“The precautionary principle is a marvelous piece of rhetoric. It places the speaker on the side of the citizen—I am acting for your health—and portrays the opponents of the contemplated ban or regulation as indifferent or hostile to the public’s health. The rhetoric works in part because it assumes what actually should be proved, namely that the health effects of the regulation will be superior to the alternative. This comparison is made possible in the only possible way—by assuming that there are no health detriments from the proposed regulation.” – Aaron Wildavsky

In other work, my dad described the PP as one that insisted on trial without error, that is, no trials at all.

January 22, 2018 4:15 am

I like your article – thanks for posting! I doubt, though, that there was ever a benign version of the precautionary principle. See:


“The precautionary principle is a marvelous piece of rhetoric. It places the speaker on the side of the citizen—I am acting for your health—and portrays the opponents of the contemplated ban or regulation as indifferent or hostile to the public’s health. The rhetoric works in part because it assumes what actually should be proved, namely that the health effects of the regulation will be superior to the alternative. This comparison is made possible in the only possible way—by assuming that there are no health detriments from the proposed regulation.” – Aaron Wildavsky

In other work, my dad described the PP as one that insisted on trial without error, that is, no trials at all.

January 22, 2018 4:17 am

The Precautionary Principle should also always be used upon itself.

Reply to  jp
January 22, 2018 4:30 am

Indeed it should! The late Michael Crichton made the same observation. He was a severe critic of the PP, noting that no criticism of it could be too harsh. His remarks appear in the appendix to “State of Fear.”

Reply to  jp
January 22, 2018 4:19 pm

If you mean to evaluate the costs and risks of the proposed fix, I agree emphatically. But if the expected cost of the fix is compared to the expected cost of the “crisis”, the crisis may be revealed as not so important. And the crisis mongers will have none of that.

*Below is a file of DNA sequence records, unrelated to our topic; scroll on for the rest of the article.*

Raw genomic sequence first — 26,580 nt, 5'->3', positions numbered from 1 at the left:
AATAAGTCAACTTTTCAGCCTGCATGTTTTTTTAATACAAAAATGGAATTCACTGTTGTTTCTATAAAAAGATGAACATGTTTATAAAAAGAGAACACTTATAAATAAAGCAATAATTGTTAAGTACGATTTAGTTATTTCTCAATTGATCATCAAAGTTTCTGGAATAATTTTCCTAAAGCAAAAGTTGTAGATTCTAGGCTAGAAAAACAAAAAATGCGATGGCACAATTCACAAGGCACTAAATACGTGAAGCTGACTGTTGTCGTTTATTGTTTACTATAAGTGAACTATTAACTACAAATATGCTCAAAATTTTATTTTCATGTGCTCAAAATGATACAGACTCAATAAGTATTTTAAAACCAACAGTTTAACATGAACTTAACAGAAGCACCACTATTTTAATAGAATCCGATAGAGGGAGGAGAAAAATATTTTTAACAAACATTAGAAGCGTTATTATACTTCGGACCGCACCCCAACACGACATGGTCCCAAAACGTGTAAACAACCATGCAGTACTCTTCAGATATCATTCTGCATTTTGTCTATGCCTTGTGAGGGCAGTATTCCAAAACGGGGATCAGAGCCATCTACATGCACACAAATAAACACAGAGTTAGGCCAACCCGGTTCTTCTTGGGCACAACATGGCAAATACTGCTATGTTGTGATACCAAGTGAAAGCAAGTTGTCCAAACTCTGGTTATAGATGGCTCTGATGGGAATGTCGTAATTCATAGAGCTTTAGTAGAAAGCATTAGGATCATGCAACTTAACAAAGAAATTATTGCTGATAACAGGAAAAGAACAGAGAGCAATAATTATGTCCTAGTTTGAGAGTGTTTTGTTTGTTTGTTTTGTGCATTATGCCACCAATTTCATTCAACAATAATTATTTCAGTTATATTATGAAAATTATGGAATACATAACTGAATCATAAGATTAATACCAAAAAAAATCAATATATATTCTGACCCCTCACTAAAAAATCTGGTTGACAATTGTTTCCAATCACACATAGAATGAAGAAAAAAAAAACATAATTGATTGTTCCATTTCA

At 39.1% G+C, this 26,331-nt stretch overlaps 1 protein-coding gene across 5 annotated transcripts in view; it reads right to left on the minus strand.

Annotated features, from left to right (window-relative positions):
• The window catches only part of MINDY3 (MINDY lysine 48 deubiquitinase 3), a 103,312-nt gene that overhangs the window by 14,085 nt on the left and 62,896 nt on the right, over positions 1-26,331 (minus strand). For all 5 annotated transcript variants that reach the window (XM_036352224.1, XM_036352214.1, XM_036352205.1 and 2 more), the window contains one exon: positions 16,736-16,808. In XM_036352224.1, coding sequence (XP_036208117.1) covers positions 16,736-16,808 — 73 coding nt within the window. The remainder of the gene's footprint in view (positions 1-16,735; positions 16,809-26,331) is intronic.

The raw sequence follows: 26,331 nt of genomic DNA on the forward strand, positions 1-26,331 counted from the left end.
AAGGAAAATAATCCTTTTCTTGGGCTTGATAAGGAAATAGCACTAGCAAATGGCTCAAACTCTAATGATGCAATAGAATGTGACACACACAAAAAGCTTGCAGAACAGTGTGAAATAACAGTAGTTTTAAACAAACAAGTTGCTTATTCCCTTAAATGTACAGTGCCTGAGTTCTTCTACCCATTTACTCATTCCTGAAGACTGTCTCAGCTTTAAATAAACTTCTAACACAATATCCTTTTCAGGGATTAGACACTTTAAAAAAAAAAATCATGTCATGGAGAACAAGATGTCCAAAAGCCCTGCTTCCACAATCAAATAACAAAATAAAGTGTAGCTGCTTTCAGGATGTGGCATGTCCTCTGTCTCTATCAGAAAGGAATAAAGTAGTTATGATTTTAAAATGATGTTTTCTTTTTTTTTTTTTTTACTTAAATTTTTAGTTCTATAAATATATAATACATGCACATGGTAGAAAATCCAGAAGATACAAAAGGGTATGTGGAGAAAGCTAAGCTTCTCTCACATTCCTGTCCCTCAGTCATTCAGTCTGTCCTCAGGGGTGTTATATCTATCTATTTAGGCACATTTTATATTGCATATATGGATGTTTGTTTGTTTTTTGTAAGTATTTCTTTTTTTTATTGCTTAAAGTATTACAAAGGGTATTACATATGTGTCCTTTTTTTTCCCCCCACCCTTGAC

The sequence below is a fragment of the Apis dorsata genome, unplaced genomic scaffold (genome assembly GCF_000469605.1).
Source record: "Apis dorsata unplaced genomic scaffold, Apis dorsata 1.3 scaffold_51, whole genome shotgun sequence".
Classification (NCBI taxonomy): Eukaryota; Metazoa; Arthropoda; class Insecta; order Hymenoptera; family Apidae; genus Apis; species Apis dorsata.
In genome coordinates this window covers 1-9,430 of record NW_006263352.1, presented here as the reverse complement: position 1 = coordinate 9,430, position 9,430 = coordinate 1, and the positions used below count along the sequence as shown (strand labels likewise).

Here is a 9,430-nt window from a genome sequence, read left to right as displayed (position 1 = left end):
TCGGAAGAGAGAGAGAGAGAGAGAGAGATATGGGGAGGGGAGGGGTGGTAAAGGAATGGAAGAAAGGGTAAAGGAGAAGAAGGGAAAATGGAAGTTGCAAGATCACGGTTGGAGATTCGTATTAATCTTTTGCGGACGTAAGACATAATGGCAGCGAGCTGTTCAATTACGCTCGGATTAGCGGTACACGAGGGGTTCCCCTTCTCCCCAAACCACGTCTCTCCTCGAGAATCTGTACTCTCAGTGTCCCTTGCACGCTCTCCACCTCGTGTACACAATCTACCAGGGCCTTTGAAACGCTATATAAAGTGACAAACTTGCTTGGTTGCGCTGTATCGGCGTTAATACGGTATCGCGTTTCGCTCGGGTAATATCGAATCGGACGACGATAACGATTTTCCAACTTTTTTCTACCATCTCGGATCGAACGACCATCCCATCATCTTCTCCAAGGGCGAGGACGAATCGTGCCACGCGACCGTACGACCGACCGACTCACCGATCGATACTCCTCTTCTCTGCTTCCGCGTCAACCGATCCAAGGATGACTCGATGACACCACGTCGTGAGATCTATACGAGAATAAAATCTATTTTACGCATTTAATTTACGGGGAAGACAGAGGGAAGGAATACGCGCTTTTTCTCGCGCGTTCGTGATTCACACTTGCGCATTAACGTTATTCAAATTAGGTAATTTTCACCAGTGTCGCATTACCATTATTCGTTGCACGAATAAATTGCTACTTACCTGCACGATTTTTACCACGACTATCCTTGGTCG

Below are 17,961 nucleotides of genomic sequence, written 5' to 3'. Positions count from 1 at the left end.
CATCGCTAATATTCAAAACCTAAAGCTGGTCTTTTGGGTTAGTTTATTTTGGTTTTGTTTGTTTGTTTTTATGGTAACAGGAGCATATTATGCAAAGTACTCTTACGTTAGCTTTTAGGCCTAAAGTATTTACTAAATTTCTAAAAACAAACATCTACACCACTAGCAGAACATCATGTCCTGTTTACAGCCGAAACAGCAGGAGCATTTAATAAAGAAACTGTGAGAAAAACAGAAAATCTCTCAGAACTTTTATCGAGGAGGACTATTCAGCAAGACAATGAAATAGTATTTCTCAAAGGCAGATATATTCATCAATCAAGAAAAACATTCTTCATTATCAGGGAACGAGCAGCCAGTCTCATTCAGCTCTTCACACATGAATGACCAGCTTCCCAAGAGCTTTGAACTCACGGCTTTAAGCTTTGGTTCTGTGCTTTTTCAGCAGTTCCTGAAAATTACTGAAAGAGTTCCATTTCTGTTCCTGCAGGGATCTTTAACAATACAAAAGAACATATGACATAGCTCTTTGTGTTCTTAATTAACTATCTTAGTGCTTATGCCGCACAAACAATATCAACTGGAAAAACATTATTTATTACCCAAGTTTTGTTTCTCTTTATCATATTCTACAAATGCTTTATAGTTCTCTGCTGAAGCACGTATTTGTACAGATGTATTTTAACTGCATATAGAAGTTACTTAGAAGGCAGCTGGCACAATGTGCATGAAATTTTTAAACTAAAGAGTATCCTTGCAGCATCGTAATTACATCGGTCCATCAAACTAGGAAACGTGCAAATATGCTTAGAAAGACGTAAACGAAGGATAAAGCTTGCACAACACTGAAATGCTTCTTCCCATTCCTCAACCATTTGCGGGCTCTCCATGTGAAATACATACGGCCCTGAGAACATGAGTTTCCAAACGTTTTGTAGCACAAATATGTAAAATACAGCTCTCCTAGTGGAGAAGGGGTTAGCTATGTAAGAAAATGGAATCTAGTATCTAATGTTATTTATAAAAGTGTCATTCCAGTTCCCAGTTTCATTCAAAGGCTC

January 22, 2018 4:21 am

and totally misrepresents PNS.

Reply to  Steven Mosher
January 22, 2018 6:26 am

Typical Mosher, drive by insult without a hint of logic.

Dave in Canmore
Reply to  MarkW
January 22, 2018 8:26 am

Somebody still reads Mosh’s comments? I thought most people here skipped over the content-free comments. 😉

Juan Slayton
Reply to  Steven Mosher
January 22, 2018 7:22 am

What is PNS? Not found elsewhere in this thread. Not in Climate Audit acronym list. Dr. Mosher, if you want to be understood….

D. J. Hawkins
Reply to  Juan Slayton
January 22, 2018 8:16 am

Post Normal Science

Clyde Spencer
Reply to  Juan Slayton
January 22, 2018 8:17 am

Dr. Mosher?

Juan Slayton
Reply to  Juan Slayton
January 22, 2018 8:26 am

Clyde Dr. Mosher?

Just applying the precautionary principal. If I don’t know, assume the best…. : > )

Reply to  Steven Mosher
January 22, 2018 8:38 am

This one stung, eh Mosh?

Reply to  Michael Moon
January 22, 2018 9:38 am

DJ Hawkins, you hit it on head with the PNS……ROFL

Joel O’Bryan
Reply to  Steven Mosher
January 22, 2018 11:14 am

The Mosh tosses in another turd grenade.
But on a plus, at least he acknowledge PNS exists to be totally misrepresented.

PNS, like its vampire-squid climate change spawn, needs a stake driven through its heart.

Tim Lutz
Reply to  Steven Mosher
January 22, 2018 5:07 pm

so, please represent PNS for us

Joel O’Bryan
Reply to  Tim Lutz
January 22, 2018 5:39 pm

BEST is the embodiment of PNS. Represent it PNS is what they do 24/7, 354.

Joel O’Bryan
Reply to  Tim Lutz
January 22, 2018 5:42 pm

354: BEST team takes a dozen days off each year so they can renew their scientists credentials before returning to their PNS.

(honestly a fat-finger mistake, but I thought I could make it humorous.)

Michael 2
Reply to  Steven Mosher
January 23, 2018 11:25 am

“and totally misrepresents PNS.”

This would be a good time to represent PNS.

Dr. P.
January 22, 2018 4:31 am

During the last ice age [CO2] may have dropped below 200 ppm, a level at which plants are very sensitive to drought and just above the level (150 ppm) where they die. Eighty to ninety per cent of the last million years has been spent in an ice age. The earth has never experienced a runaway greenhouse effect despite [CO2] being above 1000 ppm for most of earth’s history and perhaps as high as 7000 ppm. There may have been two separate incidents of snowball earth conditions. — What does the precautionary principle say now about [CO2]?

Reply to  Dr. P.
January 22, 2018 7:23 am

Bingo! The comeback to an alarmist citing the precautionary principle is,

“Yes. Exactly. And nothing sucks like an ice age. If we can prevent the next ice age, we should do everything in our power to make sure it doesn’t happen, or at least delay it as much as possible.”

Reply to  Mike Slay
January 22, 2018 10:29 am

““Yes. Exactly. And nothing sucks like an ice age. If we can prevent the next ice age, we should do everything in our power to make sure it doesn’t happen, or at least delay it as much as possible.”

Hardly as an IA is 10’s thousands of years away.